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Devenish History, Family Crest & Coats of Arms


Origins Available: English, French


The name Devenish has a long Anglo-Saxon heritage. The name comes from when a family lived near a body of water derived from the Old English word that means deep waters.

Early Origins of the Devenish family


The surname Devenish was first found in Sussex where they held a family seat from very ancient times, some say well before the Norman Conquest and the arrival of Duke William at Hastings in 1066 A.D.

Early History of the Devenish family


This web page shows only a small excerpt of our Devenish research.
Another 139 words (10 lines of text) are included under the topic Early Devenish History in all our PDF Extended History products and printed products wherever possible.

Devenish Spelling Variations


Spelling variations in names were a common occurrence before English spelling was standardized a few hundred years ago. In the Middle Ages, even the literate spelled their names differently as the English language incorporated elements of French, Latin, and other European languages. Many variations of the name Devenish have been found, including Devenish, Devonish, Devanay, Devenay, Deveney, Devenney, Devenny, O'Devanny, O'Devenish, O'Devonish and many more.

Early Notables of the Devenish family (pre 1700)


More information is included under the topic Early Devenish Notables in all our PDF Extended History products and printed products wherever possible.

Migration of the Devenish family to Ireland


Some of the Devenish family moved to Ireland, but this topic is not covered in this excerpt.
Another 97 words (7 lines of text) about their life in Ireland is included in all our PDF Extended History products and printed products wherever possible.

Migration of the Devenish family to the New World and Oceana


Families began migrating abroad in enormous numbers because of the political and religious discontent in England. Often faced with persecution and starvation in England, the possibilities of the New World attracted many English people. Although the ocean trips took many lives, those who did get to North America were instrumental in building the necessary groundwork for what would become for new powerful nations. Some of the first immigrants to cross the Atlantic and come to North America bore the name Devenish, or a variant listed above:

Devenish Settlers in United States in the 17th Century

  • John Devenish, who settled in New England in 1678
  • John Devenish who settled in Barbados in 1680 with his wife, two children, and servants

Devenish Settlers in Australia in the 19th Century

  • A Sydney Devenish, who arrived in Adelaide, Australia aboard the ship "Baboo" in 1848 [1]CITATION[CLOSE]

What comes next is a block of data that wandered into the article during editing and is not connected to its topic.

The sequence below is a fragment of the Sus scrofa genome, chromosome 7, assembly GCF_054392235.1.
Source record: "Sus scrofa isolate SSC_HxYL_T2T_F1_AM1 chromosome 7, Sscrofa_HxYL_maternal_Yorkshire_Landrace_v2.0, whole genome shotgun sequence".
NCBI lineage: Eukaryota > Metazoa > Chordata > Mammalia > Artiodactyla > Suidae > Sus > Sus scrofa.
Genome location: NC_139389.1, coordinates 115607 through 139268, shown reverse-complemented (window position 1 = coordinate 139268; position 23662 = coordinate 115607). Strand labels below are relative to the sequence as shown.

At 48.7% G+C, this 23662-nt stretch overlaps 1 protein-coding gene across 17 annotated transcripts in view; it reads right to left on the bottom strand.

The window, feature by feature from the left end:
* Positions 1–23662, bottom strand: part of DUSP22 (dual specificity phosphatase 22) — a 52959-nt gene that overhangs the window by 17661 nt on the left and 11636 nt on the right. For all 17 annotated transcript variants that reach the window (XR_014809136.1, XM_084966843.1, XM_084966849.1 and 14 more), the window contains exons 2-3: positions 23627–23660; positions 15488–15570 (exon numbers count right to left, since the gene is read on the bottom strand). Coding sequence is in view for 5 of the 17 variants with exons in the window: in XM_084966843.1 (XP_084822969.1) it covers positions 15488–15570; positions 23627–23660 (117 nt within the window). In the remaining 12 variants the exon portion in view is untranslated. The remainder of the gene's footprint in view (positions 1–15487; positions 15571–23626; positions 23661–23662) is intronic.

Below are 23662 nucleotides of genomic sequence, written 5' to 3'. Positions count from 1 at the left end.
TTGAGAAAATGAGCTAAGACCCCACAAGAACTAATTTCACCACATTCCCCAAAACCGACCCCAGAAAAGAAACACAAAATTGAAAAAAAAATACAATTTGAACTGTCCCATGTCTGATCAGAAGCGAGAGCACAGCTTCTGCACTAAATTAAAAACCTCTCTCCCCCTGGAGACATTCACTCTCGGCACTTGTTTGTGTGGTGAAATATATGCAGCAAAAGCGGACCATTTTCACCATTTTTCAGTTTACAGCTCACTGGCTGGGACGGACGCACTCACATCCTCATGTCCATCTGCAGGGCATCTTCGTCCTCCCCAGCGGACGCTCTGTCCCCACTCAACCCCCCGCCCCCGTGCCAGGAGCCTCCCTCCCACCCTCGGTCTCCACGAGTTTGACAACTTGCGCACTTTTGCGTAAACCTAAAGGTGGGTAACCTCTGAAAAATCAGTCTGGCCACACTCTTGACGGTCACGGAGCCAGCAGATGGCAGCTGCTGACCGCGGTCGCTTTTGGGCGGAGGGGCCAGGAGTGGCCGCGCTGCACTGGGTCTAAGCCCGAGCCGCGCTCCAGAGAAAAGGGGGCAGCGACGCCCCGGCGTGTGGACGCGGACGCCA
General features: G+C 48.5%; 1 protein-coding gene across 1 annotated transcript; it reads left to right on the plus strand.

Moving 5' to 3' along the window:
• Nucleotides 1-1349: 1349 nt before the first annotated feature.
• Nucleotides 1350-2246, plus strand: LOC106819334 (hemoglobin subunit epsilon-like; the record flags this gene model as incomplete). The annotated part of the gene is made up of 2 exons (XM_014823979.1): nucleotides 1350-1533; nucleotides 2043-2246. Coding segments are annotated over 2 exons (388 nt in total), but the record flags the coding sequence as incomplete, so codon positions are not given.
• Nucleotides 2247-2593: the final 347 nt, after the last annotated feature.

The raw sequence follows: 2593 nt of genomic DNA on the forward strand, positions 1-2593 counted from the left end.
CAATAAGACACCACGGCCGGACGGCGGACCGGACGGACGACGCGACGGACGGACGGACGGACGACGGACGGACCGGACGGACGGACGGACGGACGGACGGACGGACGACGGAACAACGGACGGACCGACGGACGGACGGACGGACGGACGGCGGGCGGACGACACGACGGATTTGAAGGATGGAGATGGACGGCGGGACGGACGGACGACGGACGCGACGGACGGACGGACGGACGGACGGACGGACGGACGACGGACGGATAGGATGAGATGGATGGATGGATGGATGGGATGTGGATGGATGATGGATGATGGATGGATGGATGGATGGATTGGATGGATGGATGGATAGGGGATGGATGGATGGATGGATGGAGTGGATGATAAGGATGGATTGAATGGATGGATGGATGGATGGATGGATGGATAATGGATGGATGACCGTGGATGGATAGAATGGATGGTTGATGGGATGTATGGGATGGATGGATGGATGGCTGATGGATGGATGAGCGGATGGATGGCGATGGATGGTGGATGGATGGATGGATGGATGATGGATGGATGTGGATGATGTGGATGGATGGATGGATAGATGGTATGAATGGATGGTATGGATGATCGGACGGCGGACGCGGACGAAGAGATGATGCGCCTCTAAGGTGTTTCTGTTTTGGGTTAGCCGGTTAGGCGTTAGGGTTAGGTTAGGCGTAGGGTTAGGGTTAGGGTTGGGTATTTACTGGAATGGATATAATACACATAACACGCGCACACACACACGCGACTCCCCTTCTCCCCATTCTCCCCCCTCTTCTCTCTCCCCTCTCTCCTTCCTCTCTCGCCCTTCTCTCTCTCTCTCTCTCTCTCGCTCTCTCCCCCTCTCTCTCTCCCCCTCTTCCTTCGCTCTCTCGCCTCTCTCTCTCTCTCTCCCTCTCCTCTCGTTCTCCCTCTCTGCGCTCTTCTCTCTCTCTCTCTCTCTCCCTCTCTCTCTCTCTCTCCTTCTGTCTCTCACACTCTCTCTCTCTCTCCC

State Records of South Australia. (Retrieved 2010, November 5) BABOO 1848. Retrieved from http://www.slsa.sa.gov.au/BSA/1848Baboo.htm
  • Elias Devenish, who arrived in Adelaide, Australia aboard the ship "Baboo" in 1848 [1]CITATION[CLOSE]
    State Records of South Australia. (Retrieved 2010, November 5) BABOO 1848. Retrieved from http://www.slsa.sa.gov.au/BSA/1848Baboo.htm
  • Thomas Devenish, who arrived in Adelaide, Australia aboard the ship "Susannah" in 1849 [2]CITATION[CLOSE]
    State Records of South Australia. (Retrieved 2010, November 5) SUSANNAH 1849. Retrieved from http://www.slsa.sa.gov.au/BSA/1849Susannah.htm

Contemporary Notables of the name Devenish (post 1700)


  • Carl E. Devenish, American Democrat politician, Alternate Delegate to Democratic National Convention from Washington, 1944 [3]CITATION[CLOSE]
    The Political Graveyard: Alphabetical Name Index. (Retrieved 2015, November 16) . Retrieved from http://politicalgraveyard.com/alpha/index.html
  • Nicolle Devenish, appointed January 5, 2005, by President George W. Bush to be Assistant to the President for Communications

The Devenish Motto


The motto was originally a war cry or slogan. Mottoes first began to be shown with arms in the 14th and 15th centuries, but were not in general use until the 17th century. Thus the oldest coats of arms generally do not include a motto. Mottoes seldom form part of the grant of arms: Under most heraldic authorities, a motto is an optional component of the coat of arms, and can be added to or changed at will; many families have chosen not to display a motto.

Motto: Spero et captivus nitor
Motto Translation: I hope, and though a captive I strive.


Devenish Family Crest Products



See Also



Citations


  1. ^ State Records of South Australia. (Retrieved 2010, November 5) BABOO 1848. Retrieved from http://www.slsa.sa.gov.au/BSA/1848Baboo.htm
  2. ^ State Records of South Australia. (Retrieved 2010, November 5) SUSANNAH 1849. Retrieved from http://www.slsa.sa.gov.au/BSA/1849Susannah.htm
  3. ^ The Political Graveyard: Alphabetical Name Index. (Retrieved 2015, November 16) . Retrieved from http://politicalgraveyard.com/alpha/index.html

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